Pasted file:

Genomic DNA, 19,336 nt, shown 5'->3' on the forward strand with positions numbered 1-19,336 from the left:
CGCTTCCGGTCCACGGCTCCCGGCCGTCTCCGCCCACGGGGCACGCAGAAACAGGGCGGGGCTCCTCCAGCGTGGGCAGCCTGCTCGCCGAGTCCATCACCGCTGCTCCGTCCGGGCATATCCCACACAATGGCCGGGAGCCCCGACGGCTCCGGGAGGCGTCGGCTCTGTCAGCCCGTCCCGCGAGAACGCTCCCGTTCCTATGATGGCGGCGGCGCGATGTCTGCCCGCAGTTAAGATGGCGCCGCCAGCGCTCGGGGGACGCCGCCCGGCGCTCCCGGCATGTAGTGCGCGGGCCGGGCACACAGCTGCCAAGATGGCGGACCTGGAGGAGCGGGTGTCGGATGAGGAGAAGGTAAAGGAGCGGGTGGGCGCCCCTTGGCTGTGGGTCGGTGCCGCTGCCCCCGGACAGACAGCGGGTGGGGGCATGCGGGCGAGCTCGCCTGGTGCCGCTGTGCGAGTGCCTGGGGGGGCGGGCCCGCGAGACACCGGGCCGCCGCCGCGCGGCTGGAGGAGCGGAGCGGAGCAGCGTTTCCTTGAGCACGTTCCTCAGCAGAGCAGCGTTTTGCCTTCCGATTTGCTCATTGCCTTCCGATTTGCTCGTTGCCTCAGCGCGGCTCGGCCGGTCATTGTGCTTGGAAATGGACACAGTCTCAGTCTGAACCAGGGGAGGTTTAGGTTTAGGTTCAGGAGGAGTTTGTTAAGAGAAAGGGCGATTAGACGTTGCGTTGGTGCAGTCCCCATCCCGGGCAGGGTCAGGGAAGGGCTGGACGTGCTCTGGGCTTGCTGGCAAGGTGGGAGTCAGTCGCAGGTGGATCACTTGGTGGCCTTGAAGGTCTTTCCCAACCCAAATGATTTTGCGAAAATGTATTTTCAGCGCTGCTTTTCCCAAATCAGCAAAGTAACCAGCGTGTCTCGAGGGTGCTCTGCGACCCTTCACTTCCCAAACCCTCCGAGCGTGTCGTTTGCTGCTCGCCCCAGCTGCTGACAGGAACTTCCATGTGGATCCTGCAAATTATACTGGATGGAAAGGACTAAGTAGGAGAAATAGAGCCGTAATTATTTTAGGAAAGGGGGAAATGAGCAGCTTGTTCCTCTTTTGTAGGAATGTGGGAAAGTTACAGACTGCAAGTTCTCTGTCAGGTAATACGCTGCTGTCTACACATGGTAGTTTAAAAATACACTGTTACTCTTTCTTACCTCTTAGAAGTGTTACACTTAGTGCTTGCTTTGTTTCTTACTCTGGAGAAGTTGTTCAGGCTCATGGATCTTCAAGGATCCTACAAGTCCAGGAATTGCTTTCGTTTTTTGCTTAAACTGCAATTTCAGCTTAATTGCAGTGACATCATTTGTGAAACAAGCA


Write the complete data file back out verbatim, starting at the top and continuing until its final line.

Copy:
Genomic DNA, 19,336 nt, shown 5'->3' on the forward strand with positions numbered 1-19,336 from the left:
CGCTTCCGGTCCACGGCTCCCGGCCGTCTCCGCCCACGGGGCACGCAGAAACAGGGCGGGGCTCCTCCAGCGTGGGCAGCCTGCTCGCCGAGTCCATCACCGCTGCTCCGTCCGGGCATATCCCACACAATGGCCGGGAGCCCCGACGGCTCCGGGAGGCGTCGGCTCTGTCAGCCCGTCCCGCGAGAACGCTCCCGTTCCTATGATGGCGGCGGCGCGATGTCTGCCCGCAGTTAAGATGGCGCCGCCAGCGCTCGGGGGACGCCGCCCGGCGCTCCCGGCATGTAGTGCGCGGGCCGGGCACACAGCTGCCAAGATGGCGGACCTGGAGGAGCGGGTGTCGGATGAGGAGAAGGTAAAGGAGCGGGTGGGCGCCCCTTGGCTGTGGGTCGGTGCCGCTGCCCCCGGACAGACAGCGGGTGGGGGCATGCGGGCGAGCTCGCCTGGTGCCGCTGTGCGAGTGCCTGGGGGGGCGGGCCCGCGAGACACCGGGCCGCCGCCGCGCGGCTGGAGGAGCGGAGCGGAGCAGCGTTTCCTTGAGCACGTTCCTCAGCAGAGCAGCGTTTTGCCTTCCGATTTGCTCATTGCCTTCCGATTTGCTCGTTGCCTCAGCGCGGCTCGGCCGGTCATTGTGCTTGGAAATGGACACAGTCTCAGTCTGAACCAGGGGAGGTTTAGGTTTAGGTTCAGGAGGAGTTTGTTAAGAGAAAGGGCGATTAGACGTTGCGTTGGTGCAGTCCCCATCCCGGGCAGGGTCAGGGAAGGGCTGGACGTGCTCTGGGCTTGCTGGCAAGGTGGGAGTCAGTCGCAGGTGGATCACTTGGTGGCCTTGAAGGTCTTTCCCAACCCAAATGATTTTGCGAAAATGTATTTTCAGCGCTGCTTTTCCCAAATCAGCAAAGTAACCAGCGTGTCTCGAGGGTGCTCTGCGACCCTTCACTTCCCAAACCCTCCGAGCGTGTCGTTTGCTGCTCGCCCCAGCTGCTGACAGGAACTTCCATGTGGATCCTGCAAATTATACTGGATGGAAAGGACTAAGTAGGAGAAATAGAGCCGTAATTATTTTAGGAAAGGGGGAAATGAGCAGCTTGTTCCTCTTTTGTAGGAATGTGGGAAAGTTACAGACTGCAAGTTCTCTGTCAGGTAATACGCTGCTGTCTACACATGGTAGTTTAAAAATACACTGTTACTCTTTCTTACCTCTTAGAAGTGTTACACTTAGTGCTTGCTTTGTTTCTTACTCTGGAGAAGTTGTTCAGGCTCATGGATCTTCAAGGATCCTACAAGTCCAGGAATTGCTTTCGTTTTTTGCTTAAACTGCAATTTCAGCTTAATTGCAGTGACATCATTTGTGAAACAAGCA